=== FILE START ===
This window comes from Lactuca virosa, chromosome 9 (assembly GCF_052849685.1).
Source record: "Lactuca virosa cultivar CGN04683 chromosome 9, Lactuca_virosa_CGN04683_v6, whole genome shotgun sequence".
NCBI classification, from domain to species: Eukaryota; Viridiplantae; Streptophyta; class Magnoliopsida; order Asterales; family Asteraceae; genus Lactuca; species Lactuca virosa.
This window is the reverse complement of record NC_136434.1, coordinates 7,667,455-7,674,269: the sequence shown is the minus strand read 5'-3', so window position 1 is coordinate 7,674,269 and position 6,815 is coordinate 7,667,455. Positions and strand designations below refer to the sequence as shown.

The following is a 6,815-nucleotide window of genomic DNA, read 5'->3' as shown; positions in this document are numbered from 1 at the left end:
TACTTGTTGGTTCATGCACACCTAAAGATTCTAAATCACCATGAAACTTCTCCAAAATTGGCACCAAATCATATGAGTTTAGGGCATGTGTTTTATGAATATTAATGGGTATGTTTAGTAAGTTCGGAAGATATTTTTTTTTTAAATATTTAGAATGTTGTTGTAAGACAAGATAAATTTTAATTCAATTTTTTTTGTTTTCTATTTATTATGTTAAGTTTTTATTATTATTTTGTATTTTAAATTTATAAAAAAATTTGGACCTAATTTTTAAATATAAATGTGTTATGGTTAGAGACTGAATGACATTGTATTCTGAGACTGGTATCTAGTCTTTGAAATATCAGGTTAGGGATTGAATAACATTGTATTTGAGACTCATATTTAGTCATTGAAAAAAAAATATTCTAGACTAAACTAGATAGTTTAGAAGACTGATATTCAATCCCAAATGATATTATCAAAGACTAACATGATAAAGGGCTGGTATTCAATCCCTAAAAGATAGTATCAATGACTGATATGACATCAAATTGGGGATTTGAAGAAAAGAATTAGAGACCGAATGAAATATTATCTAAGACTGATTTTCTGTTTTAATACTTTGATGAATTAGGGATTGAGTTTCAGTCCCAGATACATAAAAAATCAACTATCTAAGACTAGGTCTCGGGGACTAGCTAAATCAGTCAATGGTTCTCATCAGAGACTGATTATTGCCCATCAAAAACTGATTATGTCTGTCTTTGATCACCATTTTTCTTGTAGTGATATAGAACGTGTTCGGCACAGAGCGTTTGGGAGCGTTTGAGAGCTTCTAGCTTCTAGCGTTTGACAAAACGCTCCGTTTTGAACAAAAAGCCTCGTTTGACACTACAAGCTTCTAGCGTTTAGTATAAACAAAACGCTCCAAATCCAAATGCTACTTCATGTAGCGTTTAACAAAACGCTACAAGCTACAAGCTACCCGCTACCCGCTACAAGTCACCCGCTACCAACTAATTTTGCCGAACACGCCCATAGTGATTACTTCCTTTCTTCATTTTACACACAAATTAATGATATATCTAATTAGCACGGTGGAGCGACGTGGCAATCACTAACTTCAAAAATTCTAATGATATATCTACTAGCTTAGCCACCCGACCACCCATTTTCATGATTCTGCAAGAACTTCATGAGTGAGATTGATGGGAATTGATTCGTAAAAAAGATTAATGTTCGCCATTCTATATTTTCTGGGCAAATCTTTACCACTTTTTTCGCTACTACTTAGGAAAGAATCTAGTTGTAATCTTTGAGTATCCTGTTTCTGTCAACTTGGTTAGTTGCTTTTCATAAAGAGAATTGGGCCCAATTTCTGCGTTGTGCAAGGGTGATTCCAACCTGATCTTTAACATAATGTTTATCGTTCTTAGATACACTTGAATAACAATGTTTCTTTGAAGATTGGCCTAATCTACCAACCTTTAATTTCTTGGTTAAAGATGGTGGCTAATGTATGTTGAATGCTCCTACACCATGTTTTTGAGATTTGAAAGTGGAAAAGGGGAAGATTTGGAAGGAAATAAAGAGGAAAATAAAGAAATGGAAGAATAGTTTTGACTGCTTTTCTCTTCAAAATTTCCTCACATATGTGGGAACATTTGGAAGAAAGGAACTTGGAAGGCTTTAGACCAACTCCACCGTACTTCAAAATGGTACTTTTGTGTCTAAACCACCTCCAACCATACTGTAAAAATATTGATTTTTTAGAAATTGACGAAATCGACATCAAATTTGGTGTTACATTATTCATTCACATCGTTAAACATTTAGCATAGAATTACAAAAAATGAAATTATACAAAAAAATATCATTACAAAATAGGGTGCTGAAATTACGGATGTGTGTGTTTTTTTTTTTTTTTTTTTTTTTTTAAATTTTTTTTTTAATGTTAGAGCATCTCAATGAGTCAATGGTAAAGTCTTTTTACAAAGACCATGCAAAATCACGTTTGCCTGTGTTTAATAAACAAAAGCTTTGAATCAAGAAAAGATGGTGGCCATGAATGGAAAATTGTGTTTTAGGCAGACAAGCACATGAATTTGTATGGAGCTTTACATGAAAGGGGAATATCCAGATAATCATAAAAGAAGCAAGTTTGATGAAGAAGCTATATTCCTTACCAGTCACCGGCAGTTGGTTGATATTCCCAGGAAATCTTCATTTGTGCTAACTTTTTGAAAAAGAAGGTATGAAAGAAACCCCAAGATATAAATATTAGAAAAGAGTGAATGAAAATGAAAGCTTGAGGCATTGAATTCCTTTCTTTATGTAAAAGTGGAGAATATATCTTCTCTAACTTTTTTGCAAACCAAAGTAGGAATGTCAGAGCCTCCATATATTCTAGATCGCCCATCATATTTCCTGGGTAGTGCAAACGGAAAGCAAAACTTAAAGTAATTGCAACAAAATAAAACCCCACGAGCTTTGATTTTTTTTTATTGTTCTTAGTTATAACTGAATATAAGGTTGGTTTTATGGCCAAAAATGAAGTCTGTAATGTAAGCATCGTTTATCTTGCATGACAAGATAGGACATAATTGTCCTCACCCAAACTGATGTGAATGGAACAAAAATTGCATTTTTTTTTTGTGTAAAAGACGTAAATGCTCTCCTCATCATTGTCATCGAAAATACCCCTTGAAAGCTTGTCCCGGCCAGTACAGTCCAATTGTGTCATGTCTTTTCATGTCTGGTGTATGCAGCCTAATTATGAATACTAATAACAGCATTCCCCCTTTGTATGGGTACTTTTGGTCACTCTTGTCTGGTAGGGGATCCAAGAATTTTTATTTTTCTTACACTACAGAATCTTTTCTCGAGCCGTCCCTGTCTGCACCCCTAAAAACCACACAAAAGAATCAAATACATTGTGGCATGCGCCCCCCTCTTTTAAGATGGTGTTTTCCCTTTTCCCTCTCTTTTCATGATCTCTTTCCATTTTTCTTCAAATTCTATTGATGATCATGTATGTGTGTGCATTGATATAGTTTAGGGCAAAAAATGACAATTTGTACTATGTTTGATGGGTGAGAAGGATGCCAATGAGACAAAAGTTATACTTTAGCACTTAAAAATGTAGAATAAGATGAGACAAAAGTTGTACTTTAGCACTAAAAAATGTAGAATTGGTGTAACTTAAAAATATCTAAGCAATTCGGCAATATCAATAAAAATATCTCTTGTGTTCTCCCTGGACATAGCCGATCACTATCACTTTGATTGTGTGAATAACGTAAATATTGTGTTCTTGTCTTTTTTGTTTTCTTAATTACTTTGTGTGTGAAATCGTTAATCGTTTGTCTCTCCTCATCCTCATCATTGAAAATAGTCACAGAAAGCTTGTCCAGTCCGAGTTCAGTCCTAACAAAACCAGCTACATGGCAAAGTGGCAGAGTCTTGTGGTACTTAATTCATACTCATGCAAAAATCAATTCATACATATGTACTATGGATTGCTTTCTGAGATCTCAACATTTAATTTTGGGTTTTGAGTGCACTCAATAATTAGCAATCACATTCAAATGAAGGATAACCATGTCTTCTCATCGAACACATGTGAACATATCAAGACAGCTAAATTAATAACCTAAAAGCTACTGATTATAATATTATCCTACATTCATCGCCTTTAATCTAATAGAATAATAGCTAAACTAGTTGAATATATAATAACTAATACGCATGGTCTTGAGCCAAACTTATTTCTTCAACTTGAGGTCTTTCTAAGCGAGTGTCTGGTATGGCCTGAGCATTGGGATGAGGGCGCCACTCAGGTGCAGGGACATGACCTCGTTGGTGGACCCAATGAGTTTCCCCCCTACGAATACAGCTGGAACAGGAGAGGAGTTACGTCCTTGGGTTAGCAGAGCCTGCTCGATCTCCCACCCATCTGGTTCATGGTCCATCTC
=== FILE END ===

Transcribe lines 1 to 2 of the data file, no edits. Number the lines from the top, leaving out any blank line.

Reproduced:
This window comes from Lactuca virosa, chromosome 9 (assembly GCF_052849685.1).
Source record: "Lactuca virosa cultivar CGN04683 chromosome 9, Lactuca_virosa_CGN04683_v6, whole genome shotgun sequence".